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Bargaining and Efficiency in Sharecropping


Jon Reiersen*

Vestfold College

P.O. Box 2243, N-3103 Tønsberg

Norway

E-mail: jon.reiersen@hive.no



Abstract: The paper uses a generalized Nash bargaining to derive solutions for the rental share and labor input in sharecropping. The bargaining is modeled as a two stage process. There is first a bargain about the rental share, and then a bargain about labor input. The power of the landlord to ensure an outcome favorable to himself may differ in the two stages. By imposing particular assumptions about these bargaining powers, some popular models of sharecropping that have been treated as completely separate in the literature, can be derived as special cases in our model. However, we also generate a new class of models. It is also demonstrated that it is not the tenant’s influence in the labor input decision per se which causes inefficiency in sharecropping, but differences in the tenant’s influence over different issues in the contract. This is in contrast to the popular view which states that if the tenant controls the level of labor input, sharecropping will result in an inefficient resource allocation.

* Previous versions of this paper have been presented at the 17th National Meeting of Economists, University of Bergen, January 1997 and at the workshop Institutions in Development, University of Copenhagen, June 1997. I am indebted to Kalle Moene for helpful discussions and valuable advice at various stages of preparing this paper. I have also benefited from comments by Turid Bøe, James Godbolt, Steinar Holden, Jon Strand, and seminar participants at the University of Copenhagen and at the University of Oslo. Financial support from the Norwegian Research Council is gratefully acknowledged.



1. Introduction
Sharecropping is widely observed in developing countries. In Bangladesh, for example, about 21 percent of all farmland is cultivated under different tenurial arrangements, of which 91 percent is cultivated under sharecropping. In the Philippines about 79 percent of all tenanted land are sharecropped, while the figure in Indonesia is 60 percent (Hayami and Otsuka, 1993).1 In spite of a lot of theoretical and empirical work in recent years, there has been little convergence among economists in the opinion on sharecropping. As will be further discussed in this paper, the divergence has been especially great in the understanding of how this contractual arrangement affects resource allocation and efficiency in agriculture. Although a large number of models of sharecropping have been developed in recent years, the literature has basically followed two approaches to modeling such contracts.2 The first portrays the institution of sharecropping as inefficient. The argument runs as follows: A tenant whose contract stipulates only the share to be paid as a rent, will have an incentive to use variable inputs, in particular his labor, less intensively than an owner-operator or a tenant leasing in land on a fixed- rent basis. Production will accordingly be lower on cropshared land compared to fixed-rent tenancy and owner cultivation. Such an approach, often called Marshallian analysis, characterizes the works of Bardhan and Srinivasan (1971), Stiglitz (1974), Bell and Zusman (1976), Lucas (1979), and Shetty (1988), among others. The second approach to modeling sharecropping is based on the work of Cheung. This approach argues that the contract offered by the landlord will not only stipulate the tenant’s share of output, but also the labor input to be applied on the land. A conclusion from this analysis is that productive efficiency prevails as the intensity of cultivation and the marginal product of labor are equated across lands that are owned or rented. Major advocates of the Cheungian thesis are Cheung (1968, 1969) and Newbery (1974; 1975).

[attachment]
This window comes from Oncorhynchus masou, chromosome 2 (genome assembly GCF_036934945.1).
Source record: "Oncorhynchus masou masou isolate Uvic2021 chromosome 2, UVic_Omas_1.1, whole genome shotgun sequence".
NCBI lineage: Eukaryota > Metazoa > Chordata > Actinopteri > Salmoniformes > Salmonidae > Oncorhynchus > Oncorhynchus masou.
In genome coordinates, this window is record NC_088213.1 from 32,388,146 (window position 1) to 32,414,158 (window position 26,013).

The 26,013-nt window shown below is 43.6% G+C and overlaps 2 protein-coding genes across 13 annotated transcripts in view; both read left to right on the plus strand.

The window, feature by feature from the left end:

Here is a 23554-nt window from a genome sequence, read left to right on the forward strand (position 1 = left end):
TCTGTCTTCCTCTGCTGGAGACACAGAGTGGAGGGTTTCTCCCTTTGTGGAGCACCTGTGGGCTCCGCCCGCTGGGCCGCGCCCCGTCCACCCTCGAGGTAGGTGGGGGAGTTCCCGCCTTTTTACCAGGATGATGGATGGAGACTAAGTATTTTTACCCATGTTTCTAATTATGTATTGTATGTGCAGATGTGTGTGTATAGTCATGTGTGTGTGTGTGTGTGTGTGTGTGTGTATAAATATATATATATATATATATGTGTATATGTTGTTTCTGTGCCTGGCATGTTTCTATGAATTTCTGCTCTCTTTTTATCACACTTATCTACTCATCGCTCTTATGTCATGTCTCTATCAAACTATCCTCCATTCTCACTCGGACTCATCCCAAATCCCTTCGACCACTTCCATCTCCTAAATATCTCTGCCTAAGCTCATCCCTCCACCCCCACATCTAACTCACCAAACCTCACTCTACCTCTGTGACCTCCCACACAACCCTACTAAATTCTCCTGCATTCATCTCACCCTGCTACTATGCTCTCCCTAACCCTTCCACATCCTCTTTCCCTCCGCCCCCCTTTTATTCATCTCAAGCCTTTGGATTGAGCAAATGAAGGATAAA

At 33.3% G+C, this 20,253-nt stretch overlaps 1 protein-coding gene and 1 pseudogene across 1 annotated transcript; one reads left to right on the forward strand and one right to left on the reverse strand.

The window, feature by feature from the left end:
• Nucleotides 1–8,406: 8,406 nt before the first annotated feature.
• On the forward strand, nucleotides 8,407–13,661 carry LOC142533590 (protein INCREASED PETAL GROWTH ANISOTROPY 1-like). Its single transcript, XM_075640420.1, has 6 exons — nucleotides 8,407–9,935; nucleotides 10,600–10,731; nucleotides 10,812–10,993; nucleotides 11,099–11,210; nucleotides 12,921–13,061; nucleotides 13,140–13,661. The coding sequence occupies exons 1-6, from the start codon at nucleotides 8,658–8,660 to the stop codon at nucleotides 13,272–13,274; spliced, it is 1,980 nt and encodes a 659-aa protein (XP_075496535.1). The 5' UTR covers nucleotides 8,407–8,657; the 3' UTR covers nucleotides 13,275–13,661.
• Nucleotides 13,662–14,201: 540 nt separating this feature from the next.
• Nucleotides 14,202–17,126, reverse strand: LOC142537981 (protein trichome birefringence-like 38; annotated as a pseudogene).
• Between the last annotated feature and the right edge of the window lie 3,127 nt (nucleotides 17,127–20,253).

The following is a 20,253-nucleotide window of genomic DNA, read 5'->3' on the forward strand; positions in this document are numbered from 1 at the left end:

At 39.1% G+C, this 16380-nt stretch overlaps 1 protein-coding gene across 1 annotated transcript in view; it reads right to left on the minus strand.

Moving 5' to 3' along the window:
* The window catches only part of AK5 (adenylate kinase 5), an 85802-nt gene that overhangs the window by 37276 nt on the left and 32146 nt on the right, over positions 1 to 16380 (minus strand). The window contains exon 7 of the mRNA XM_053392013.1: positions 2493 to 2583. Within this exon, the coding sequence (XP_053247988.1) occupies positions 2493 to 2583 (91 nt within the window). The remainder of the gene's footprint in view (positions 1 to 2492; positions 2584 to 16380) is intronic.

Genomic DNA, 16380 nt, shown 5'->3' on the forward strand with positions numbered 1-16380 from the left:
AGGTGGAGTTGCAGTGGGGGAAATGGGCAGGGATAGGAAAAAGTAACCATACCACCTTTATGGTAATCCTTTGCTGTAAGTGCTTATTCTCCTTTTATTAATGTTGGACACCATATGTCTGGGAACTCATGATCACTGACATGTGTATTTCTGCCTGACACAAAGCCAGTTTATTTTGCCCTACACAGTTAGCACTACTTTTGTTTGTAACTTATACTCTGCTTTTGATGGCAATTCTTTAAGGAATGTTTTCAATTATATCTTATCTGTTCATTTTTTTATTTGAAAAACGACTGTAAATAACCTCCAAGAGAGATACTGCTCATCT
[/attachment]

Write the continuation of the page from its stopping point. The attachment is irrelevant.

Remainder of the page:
In the literature, the Marshallian and Cheungian approach have been treated as competing models of sharecropping. A large number of empirical studies have therefore been carried out in order to test which one is the appropriate model.3 The results of these studies are, however, mixed, so the existing empirical evidence has not yet been able to settle the issue.